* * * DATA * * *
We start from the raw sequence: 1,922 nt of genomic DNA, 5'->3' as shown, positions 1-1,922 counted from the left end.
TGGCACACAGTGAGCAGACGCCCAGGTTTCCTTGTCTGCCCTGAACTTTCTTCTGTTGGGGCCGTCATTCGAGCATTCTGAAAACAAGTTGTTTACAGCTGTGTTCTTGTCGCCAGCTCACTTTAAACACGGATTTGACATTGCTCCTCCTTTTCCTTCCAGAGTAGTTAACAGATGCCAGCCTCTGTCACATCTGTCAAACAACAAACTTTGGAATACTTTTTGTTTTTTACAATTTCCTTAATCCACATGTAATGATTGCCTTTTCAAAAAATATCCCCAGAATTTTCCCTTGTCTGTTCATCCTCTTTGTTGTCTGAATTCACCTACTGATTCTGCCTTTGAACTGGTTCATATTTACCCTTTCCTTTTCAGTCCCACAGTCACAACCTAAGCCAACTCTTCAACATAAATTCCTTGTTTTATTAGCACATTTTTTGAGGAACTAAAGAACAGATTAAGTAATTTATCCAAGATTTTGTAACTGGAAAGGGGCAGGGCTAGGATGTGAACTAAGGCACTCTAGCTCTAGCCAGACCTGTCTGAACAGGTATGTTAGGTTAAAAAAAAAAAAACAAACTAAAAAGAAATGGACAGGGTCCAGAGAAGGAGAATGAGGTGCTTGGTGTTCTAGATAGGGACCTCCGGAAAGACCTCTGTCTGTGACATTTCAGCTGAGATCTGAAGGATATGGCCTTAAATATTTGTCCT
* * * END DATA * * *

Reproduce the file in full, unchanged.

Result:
We start from the raw sequence: 1,922 nt of genomic DNA, 5'->3' as shown, positions 1-1,922 counted from the left end.
TGGCACACAGTGAGCAGACGCCCAGGTTTCCTTGTCTGCCCTGAACTTTCTTCTGTTGGGGCCGTCATTCGAGCATTCTGAAAACAAGTTGTTTACAGCTGTGTTCTTGTCGCCAGCTCACTTTAAACACGGATTTGACATTGCTCCTCCTTTTCCTTCCAGAGTAGTTAACAGATGCCAGCCTCTGTCACATCTGTCAAACAACAAACTTTGGAATACTTTTTGTTTTTTACAATTTCCTTAATCCACATGTAATGATTGCCTTTTCAAAAAATATCCCCAGAATTTTCCCTTGTCTGTTCATCCTCTTTGTTGTCTGAATTCACCTACTGATTCTGCCTTTGAACTGGTTCATATTTACCCTTTCCTTTTCAGTCCCACAGTCACAACCTAAGCCAACTCTTCAACATAAATTCCTTGTTTTATTAGCACATTTTTTGAGGAACTAAAGAACAGATTAAGTAATTTATCCAAGATTTTGTAACTGGAAAGGGGCAGGGCTAGGATGTGAACTAAGGCACTCTAGCTCTAGCCAGACCTGTCTGAACAGGTATGTTAGGTTAAAAAAAAAAAAACAAACTAAAAAGAAATGGACAGGGTCCAGAGAAGGAGAATGAGGTGCTTGGTGTTCTAGATAGGGACCTCCGGAAAGACCTCTGTCTGTGACATTTCAGCTGAGATCTGAAGGATATGGCCTTAAATATTTGTCCT